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Vendors' Top Execs say ‘Make IT Relevant’

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ComputerWire: IT Industry Intelligence

IT that actually serves a useful purpose? Now, there's an intriguing proposition, and it's a concept gaining currency among the industry's top chief executives,

writes Gavin Clarke.

Advanced Micro Devices (AMD) Inc's president and CEO Hector Ruiz has become the latest convert to the cause, preaching during his Comdex Fall 2002 keynote speech in Las Vegas, Nevada, yesterday.

Ruiz joins Sun Microsystems Inc's Scott McNealy and Palo Alto, California-based Hewlett Packard Co's Carly Fiorina who have used Comdex or recent trade shows respectively to down-play innovation for utility.

Today's message is about customers squeezing the most out of what they've already got by - guess what - buying yet more technology. Only this technology isn't sexy or hot.

HP chairman and chief executive Fiorina, whose company slogan is "invent", recently began the trend away from sexy and hot by telling analysts and OracleWorld delegates that customers are focusing on return on investment. They are not, she has decided, seeking "the fastest, hottest box, the next killer application or the next coolest piece of technology."

Underlying executives' messaging, though, is a sense of having to make do. Customers are just not spending, which means vendors must prove the usefulness of their technology.

Like Sun and HP, AMD has been adversely affected by customers' failure to spend. Meanwhile, the company's highly touted Hammer processor for desktop systems that runs native 32-bit and 64-bit applications has been delayed until next year.

Hoping to turn Sunnyvale, California-based AMD's negative headlines into a marketing plus at Comdex, Ruiz called on customers to ask that their vendors no longer develop "technology for technology's sake". Instead, Ruiz said, vendors should develop products that meet real-world customers' needs.

"I urge you to demand that those companies who are currently serving you today begin developing technology not for its own sake. Not in isolation from the real world. But in line with what you are really trying to do," he said.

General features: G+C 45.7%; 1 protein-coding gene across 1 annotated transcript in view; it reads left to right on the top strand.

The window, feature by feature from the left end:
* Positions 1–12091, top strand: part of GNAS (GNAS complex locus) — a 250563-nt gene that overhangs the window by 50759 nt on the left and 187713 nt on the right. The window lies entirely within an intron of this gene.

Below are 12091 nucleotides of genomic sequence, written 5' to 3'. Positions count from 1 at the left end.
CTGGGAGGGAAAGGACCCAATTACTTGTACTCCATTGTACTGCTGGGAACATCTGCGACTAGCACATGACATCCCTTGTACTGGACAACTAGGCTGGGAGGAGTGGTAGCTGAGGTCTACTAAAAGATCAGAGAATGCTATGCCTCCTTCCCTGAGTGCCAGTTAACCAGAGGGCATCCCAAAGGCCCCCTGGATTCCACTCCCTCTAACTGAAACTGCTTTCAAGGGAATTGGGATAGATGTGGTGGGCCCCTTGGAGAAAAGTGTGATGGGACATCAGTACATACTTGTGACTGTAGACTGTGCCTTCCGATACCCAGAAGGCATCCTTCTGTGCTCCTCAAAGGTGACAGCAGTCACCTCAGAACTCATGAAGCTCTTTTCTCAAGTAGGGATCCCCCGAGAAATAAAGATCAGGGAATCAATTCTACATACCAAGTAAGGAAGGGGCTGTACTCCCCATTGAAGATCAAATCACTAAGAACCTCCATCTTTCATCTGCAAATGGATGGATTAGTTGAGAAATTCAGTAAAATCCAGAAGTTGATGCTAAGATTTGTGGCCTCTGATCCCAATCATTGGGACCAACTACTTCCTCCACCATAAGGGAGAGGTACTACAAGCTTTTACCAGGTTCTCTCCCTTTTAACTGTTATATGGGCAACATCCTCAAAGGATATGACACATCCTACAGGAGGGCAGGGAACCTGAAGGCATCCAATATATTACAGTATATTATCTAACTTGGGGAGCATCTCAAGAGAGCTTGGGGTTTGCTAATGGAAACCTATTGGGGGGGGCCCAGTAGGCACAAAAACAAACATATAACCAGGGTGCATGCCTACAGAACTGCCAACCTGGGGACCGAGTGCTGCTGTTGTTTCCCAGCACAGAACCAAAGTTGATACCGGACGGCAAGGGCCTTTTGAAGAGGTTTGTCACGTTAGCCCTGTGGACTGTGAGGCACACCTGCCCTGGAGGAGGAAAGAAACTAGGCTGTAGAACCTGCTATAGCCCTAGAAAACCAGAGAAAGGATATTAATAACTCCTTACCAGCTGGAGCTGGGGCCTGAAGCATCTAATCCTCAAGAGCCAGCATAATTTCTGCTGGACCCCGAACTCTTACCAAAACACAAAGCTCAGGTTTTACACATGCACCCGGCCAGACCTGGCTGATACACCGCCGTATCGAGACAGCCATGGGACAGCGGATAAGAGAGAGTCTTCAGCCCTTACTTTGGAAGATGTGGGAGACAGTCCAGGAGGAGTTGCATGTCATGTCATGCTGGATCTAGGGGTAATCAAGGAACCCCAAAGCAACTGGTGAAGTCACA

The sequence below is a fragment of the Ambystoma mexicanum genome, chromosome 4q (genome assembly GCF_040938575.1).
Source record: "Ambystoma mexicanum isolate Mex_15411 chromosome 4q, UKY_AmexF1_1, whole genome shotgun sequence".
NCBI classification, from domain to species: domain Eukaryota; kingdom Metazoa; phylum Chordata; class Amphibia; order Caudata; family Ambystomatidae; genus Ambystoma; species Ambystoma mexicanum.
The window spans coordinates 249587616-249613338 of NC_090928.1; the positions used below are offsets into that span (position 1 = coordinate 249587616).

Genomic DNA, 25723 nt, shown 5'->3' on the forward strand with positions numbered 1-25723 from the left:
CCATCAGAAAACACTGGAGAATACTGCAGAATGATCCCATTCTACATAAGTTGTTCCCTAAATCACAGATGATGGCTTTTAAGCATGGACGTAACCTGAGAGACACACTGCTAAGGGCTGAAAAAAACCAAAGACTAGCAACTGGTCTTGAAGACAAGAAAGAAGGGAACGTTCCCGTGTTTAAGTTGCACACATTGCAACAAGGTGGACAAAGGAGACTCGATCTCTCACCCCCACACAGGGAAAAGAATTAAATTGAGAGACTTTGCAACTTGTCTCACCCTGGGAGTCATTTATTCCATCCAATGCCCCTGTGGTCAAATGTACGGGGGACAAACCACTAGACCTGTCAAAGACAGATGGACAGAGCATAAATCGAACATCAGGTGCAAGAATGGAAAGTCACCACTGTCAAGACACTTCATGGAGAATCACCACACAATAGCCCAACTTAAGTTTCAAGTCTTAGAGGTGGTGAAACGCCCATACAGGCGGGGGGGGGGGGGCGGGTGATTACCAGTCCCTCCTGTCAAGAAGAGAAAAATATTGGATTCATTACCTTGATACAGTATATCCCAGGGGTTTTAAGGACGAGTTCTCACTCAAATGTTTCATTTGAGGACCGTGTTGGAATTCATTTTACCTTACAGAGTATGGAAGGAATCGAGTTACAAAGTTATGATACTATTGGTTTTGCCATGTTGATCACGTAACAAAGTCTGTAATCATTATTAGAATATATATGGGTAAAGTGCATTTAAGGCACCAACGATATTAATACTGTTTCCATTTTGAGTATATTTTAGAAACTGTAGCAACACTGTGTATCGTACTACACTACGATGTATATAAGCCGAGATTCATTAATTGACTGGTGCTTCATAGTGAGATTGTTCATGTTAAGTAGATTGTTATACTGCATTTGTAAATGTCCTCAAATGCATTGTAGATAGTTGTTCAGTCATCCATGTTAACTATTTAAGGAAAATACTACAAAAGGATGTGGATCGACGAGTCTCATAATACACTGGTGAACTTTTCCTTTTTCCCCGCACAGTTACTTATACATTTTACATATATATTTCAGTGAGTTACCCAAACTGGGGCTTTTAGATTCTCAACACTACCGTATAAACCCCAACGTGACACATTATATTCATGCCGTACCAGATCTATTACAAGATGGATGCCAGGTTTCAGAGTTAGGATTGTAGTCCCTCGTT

Ruiz said Metcalfe's law would set the standard for excellence, as semiconductor strategies can no longer be defined solely by making transistors smaller and cheaper. Metcalfe's law, devised by 3Com's Robert Metcalfe, says the usefulness, or utility, of a network equals the square of the number of users.

The shift to a customer-focussed value proposition is driven by growing numbers of mini-computers, cell phones, personal digital assistants and digital TV he said.

McNealy, meanwhile, used Comdex to promote the Santa Clara, California-based company's enterprise products and N1 strategy. N1 is Sun's attempt to help simplify systems management and help customers utilize all of their network processing and storage resources through a virtual environment. N1 competes against IBM's autonomic computing and HP's Utility Data Center plan.

McNealy believes Sun's partners such as Cap Gemini Ernst & Young, EDS, and Deloitte Consulting will serve as integrators, connecting N1 to "non-Sun" environments. McNealy has, in the past, disparaged systems integrators.

"We will make it happen, whether we do it or the [computer reseller] channel does it, or a third-party does it," he said.

McNealy also hollered the familiar Sun systems message, knocking Wintel-based systems from Redmond, Washington-based Microsoft Corp and Santa Clara, California-based Intel Corp. McNealy said Sun develops "Lego-like" architectures that are Web-focussed and flexible allowing customers to easily integrate Sun's servers, microprocessors, software and tools with products produced by third parties.

Sun's president, chairman, chief executive juxtaposed that approach with Microsoft's strategy, which he said is based on "welding shut" components. McNealy also knocked IBM, which he said, offers a costly, opaque and closed approach to building business systems.

McNealy also took time to comment on Sun's fiscal position. Speculation over his company's future is rife, as stock valuation and revenues tumbled during the dot-com and telecoms bust. "We monetized the bubble. "Having $5.2bn cash in the bank is a very good thing," he said. "I wish our customers had more money."

© ComputerWire

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